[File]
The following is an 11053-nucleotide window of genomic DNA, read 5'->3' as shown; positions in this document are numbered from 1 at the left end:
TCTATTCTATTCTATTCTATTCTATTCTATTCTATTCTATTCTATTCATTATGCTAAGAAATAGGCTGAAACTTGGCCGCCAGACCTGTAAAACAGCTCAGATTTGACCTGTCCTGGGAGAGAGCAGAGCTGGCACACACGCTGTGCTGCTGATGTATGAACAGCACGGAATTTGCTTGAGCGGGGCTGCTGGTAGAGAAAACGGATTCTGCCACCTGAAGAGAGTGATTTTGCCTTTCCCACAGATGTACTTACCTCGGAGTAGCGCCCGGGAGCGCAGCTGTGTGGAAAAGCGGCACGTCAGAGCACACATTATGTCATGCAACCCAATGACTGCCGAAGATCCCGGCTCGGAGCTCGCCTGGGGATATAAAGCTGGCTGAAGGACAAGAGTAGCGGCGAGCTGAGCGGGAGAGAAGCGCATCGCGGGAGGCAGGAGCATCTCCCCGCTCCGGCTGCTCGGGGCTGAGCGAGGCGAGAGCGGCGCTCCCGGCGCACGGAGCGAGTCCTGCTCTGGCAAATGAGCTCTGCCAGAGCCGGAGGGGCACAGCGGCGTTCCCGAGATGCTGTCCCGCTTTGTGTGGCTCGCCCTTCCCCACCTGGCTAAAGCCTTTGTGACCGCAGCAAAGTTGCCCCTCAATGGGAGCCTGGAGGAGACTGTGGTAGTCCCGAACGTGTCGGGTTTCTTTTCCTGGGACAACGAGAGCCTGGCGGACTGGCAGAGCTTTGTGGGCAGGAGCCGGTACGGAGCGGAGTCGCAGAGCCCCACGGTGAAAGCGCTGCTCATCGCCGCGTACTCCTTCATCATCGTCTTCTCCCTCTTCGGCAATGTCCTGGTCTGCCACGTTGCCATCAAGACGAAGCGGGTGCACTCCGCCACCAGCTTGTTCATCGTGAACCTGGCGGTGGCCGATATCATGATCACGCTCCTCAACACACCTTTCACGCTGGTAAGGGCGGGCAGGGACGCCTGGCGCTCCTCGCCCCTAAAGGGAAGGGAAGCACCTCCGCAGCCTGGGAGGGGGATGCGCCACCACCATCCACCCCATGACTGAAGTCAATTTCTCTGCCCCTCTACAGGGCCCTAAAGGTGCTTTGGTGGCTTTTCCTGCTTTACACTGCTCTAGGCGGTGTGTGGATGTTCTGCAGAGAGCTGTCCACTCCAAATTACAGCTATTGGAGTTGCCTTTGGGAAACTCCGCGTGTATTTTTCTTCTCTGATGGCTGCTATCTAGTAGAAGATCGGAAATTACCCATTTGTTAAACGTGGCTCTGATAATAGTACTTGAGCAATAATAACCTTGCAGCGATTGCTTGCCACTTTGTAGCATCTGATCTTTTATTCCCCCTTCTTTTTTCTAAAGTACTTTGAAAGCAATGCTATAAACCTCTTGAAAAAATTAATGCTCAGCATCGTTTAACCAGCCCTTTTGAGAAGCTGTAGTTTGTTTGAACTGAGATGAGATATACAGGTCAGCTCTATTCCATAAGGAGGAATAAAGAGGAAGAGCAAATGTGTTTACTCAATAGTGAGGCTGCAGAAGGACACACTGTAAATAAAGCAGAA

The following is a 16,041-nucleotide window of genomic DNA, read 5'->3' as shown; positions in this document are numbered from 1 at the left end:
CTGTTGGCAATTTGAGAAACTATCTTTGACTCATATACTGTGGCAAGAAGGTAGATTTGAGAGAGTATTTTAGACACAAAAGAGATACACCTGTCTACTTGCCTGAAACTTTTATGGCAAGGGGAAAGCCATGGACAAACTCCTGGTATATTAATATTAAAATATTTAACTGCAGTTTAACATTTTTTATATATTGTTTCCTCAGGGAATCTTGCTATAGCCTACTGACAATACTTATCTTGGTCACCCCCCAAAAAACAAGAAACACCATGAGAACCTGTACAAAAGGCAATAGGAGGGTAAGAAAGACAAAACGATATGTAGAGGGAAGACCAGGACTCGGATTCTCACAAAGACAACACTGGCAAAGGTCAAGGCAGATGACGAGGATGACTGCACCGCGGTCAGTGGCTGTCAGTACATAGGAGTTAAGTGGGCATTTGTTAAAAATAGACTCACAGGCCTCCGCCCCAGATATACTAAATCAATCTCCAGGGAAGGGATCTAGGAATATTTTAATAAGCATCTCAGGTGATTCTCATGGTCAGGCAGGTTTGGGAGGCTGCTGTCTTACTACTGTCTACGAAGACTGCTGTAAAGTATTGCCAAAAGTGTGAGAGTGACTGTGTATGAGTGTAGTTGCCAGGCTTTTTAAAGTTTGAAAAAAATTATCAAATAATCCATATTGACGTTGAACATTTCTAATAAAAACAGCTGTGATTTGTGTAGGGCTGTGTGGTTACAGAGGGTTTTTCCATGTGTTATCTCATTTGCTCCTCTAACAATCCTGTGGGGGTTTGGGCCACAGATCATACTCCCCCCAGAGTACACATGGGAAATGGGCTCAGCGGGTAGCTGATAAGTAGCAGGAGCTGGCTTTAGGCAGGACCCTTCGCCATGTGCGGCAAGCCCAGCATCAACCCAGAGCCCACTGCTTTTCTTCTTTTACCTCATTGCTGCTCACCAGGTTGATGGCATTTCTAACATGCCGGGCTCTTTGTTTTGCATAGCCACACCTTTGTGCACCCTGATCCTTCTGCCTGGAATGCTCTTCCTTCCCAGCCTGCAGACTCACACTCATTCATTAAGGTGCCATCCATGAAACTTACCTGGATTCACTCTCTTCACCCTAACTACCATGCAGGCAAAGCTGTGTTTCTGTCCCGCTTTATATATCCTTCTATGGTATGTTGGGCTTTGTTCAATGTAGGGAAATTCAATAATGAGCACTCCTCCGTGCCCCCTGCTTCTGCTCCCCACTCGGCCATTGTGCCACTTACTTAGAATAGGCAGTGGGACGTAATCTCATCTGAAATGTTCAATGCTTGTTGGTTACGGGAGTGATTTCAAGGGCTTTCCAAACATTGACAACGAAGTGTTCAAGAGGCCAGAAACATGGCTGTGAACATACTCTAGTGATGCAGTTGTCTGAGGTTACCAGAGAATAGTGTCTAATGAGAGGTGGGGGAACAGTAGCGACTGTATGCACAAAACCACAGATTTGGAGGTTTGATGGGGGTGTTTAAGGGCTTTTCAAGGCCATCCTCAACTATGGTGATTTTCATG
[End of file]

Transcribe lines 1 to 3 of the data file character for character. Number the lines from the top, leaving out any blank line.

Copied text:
The following is an 11053-nucleotide window of genomic DNA, read 5'->3' as shown; positions in this document are numbered from 1 at the left end:
TCTATTCTATTCTATTCTATTCTATTCTATTCTATTCTATTCTATTCATTATGCTAAGAAATAGGCTGAAACTTGGCCGCCAGACCTGTAAAACAGCTCAGATTTGACCTGTCCTGGGAGAGAGCAGAGCTGGCACACACGCTGTGCTGCTGATGTATGAACAGCACGGAATTTGCTTGAGCGGGGCTGCTGGTAGAGAAAACGGATTCTGCCACCTGAAGAGAGTGATTTTGCCTTTCCCACAGATGTACTTACCTCGGAGTAGCGCCCGGGAGCGCAGCTGTGTGGAAAAGCGGCACGTCAGAGCACACATTATGTCATGCAACCCAATGACTGCCGAAGATCCCGGCTCGGAGCTCGCCTGGGGATATAAAGCTGGCTGAAGGACAAGAGTAGCGGCGAGCTGAGCGGGAGAGAAGCGCATCGCGGGAGGCAGGAGCATCTCCCCGCTCCGGCTGCTCGGGGCTGAGCGAGGCGAGAGCGGCGCTCCCGGCGCACGGAGCGAGTCCTGCTCTGGCAAATGAGCTCTGCCAGAGCCGGAGGGGCACAGCGGCGTTCCCGAGATGCTGTCCCGCTTTGTGTGGCTCGCCCTTCCCCACCTGGCTAAAGCCTTTGTGACCGCAGCAAAGTTGCCCCTCAATGGGAGCCTGGAGGAGACTGTGGTAGTCCCGAACGTGTCGGGTTTCTTTTCCTGGGACAACGAGAGCCTGGCGGACTGGCAGAGCTTTGTGGGCAGGAGCCGGTACGGAGCGGAGTCGCAGAGCCCCACGGTGAAAGCGCTGCTCATCGCCGCGTACTCCTTCATCATCGTCTTCTCCCTCTTCGGCAATGTCCTGGTCTGCCACGTTGCCATCAAGACGAAGCGGGTGCACTCCGCCACCAGCTTGTTCATCGTGAACCTGGCGGTGGCCGATATCATGATCACGCTCCTCAACACACCTTTCACGCTGGTAAGGGCGGGCAGGGACGCCTGGCGCTCCTCGCCCCTAAAGGGAAGGGAAGCACCTCCGCAGCCTGGGAGGGGGATGCGCCACCACCATCCACCCCATGACTGAAGTCAATTTCTCTGCCCCTCTACAGGGCCCTAAAGGTGCTTTGGTGGCTTTTCCTGCTTTACACTGCTCTAGGCGGTGTGTGGATGTTCTGCAGAGAGCTGTCCACTCCAAATTACAGCTATTGGAGTTGCCTTTGGGAAACTCCGCGTGTATTTTTCTTCTCTGATGGCTGCTATCTAGTAGAAGATCGGAAATTACCCATTTGTTAAACGTGGCTCTGATAATAGTACTTGAGCAATAATAACCTTGCAGCGATTGCTTGCCACTTTGTAGCATCTGATCTTTTATTCCCCCTTCTTTTTTCTAAAGTACTTTGAAAGCAATGCTATAAACCTCTTGAAAAAATTAATGCTCAGCATCGTTTAACCAGCCCTTTTGAGAAGCTGTAGTTTGTTTGAACTGAGATGAGATATACAGGTCAGCTCTATTCCATAAGGAGGAATAAAGAGGAAGAGCAAATGTGTTTACTCAATAGTGAGGCTGCAGAAGGACACACTGTAAATAAAGCAGAA

The following is a 16,041-nucleotide window of genomic DNA, read 5'->3' as shown; positions in this document are numbered from 1 at the left end: